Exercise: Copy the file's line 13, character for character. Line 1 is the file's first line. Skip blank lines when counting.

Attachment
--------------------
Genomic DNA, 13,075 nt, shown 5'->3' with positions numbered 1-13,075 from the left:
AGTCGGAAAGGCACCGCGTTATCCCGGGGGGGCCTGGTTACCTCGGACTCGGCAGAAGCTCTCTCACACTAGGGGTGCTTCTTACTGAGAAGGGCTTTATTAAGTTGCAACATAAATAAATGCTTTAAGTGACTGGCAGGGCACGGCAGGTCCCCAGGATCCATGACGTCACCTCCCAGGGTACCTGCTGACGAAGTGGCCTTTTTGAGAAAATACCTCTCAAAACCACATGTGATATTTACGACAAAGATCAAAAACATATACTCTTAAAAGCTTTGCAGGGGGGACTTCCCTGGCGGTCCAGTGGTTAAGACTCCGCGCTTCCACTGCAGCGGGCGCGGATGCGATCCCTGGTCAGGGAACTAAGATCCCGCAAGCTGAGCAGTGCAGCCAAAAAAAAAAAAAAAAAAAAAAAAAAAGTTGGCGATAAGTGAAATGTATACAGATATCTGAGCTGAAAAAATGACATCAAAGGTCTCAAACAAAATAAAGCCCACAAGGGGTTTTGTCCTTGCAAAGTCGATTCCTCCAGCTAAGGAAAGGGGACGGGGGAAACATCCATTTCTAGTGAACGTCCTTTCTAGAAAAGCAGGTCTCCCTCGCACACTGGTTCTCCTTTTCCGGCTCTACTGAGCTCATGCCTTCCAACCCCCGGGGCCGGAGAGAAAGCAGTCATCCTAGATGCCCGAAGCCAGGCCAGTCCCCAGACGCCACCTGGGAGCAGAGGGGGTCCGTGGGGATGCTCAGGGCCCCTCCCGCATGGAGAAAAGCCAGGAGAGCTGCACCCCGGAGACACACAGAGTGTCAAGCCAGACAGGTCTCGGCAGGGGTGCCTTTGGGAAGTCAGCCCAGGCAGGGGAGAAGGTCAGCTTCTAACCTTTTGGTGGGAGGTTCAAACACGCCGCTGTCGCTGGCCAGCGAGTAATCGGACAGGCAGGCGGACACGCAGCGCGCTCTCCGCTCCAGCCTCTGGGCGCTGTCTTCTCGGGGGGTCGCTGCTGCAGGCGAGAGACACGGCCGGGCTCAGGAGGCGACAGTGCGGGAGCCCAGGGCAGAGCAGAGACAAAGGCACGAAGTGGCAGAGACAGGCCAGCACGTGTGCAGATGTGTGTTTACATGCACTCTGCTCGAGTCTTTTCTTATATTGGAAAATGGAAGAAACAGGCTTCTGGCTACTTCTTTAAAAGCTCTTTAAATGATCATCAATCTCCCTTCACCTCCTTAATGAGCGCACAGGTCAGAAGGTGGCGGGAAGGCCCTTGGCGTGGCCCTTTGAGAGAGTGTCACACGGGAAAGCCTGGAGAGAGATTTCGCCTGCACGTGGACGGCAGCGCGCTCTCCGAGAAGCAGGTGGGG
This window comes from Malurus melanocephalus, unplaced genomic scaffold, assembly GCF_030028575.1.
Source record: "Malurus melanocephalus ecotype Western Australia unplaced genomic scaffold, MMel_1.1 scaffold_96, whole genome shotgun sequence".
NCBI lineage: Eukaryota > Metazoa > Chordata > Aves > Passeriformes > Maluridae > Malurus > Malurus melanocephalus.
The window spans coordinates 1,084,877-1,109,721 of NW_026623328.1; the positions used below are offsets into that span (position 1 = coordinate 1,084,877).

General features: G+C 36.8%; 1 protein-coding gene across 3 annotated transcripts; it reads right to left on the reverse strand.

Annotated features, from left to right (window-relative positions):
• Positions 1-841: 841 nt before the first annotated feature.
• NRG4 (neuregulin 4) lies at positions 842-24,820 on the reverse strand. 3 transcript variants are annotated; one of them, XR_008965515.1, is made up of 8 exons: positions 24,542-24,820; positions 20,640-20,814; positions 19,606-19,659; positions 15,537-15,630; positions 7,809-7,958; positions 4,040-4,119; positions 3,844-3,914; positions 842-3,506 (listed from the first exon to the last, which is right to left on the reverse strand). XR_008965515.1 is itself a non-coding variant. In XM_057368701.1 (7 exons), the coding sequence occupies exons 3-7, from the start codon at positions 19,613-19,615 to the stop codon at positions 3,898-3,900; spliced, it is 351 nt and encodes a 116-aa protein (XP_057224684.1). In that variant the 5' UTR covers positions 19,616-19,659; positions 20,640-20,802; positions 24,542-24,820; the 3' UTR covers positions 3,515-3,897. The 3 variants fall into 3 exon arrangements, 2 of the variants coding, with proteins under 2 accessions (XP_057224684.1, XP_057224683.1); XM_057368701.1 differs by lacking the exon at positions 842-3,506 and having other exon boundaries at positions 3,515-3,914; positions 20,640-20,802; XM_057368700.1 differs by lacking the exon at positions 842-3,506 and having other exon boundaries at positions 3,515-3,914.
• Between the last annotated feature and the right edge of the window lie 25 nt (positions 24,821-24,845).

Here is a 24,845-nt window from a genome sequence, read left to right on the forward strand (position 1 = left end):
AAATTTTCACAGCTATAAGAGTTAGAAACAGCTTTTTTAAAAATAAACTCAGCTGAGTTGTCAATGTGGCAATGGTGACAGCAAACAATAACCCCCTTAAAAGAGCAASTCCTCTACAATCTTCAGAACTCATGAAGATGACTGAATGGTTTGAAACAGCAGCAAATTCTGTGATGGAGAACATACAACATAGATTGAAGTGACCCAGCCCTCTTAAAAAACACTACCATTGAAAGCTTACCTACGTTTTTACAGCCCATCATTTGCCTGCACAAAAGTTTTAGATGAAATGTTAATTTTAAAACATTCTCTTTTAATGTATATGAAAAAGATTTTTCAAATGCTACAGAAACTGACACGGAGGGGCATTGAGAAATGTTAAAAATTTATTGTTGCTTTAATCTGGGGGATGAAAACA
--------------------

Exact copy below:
AAATTTTCACAGCTATAAGAGTTAGAAACAGCTTTTTTAAAAATAAACTCAGCTGAGTTGTCAATGTGGCAATGGTGACAGCAAACAATAACCCCCTTAAAAGAGCAASTCCTCTACAATCTTCAGAACTCATGAAGATGACTGAATGGTTTGAAACAGCAGCAAATTCTGTGATGGAGAACATACAACATAGATTGAAGTGACCCAGCCCTCTTAAAAAACACTACCATTGAAAGCTTACCTACGTTTTTACAGCCCATCATTTGCCTGCACAAAAGTTTTAGATGAAATGTTAATTTTAAAACATTCTCTTTTAATGTATATGAAAAAGATTTTTCAAATGCTACAGAAACTGACACGGAGGGGCATTGAGAAATGTTAAAAATTTATTGTTGCTTTAATCTGGGGGATGAAAACA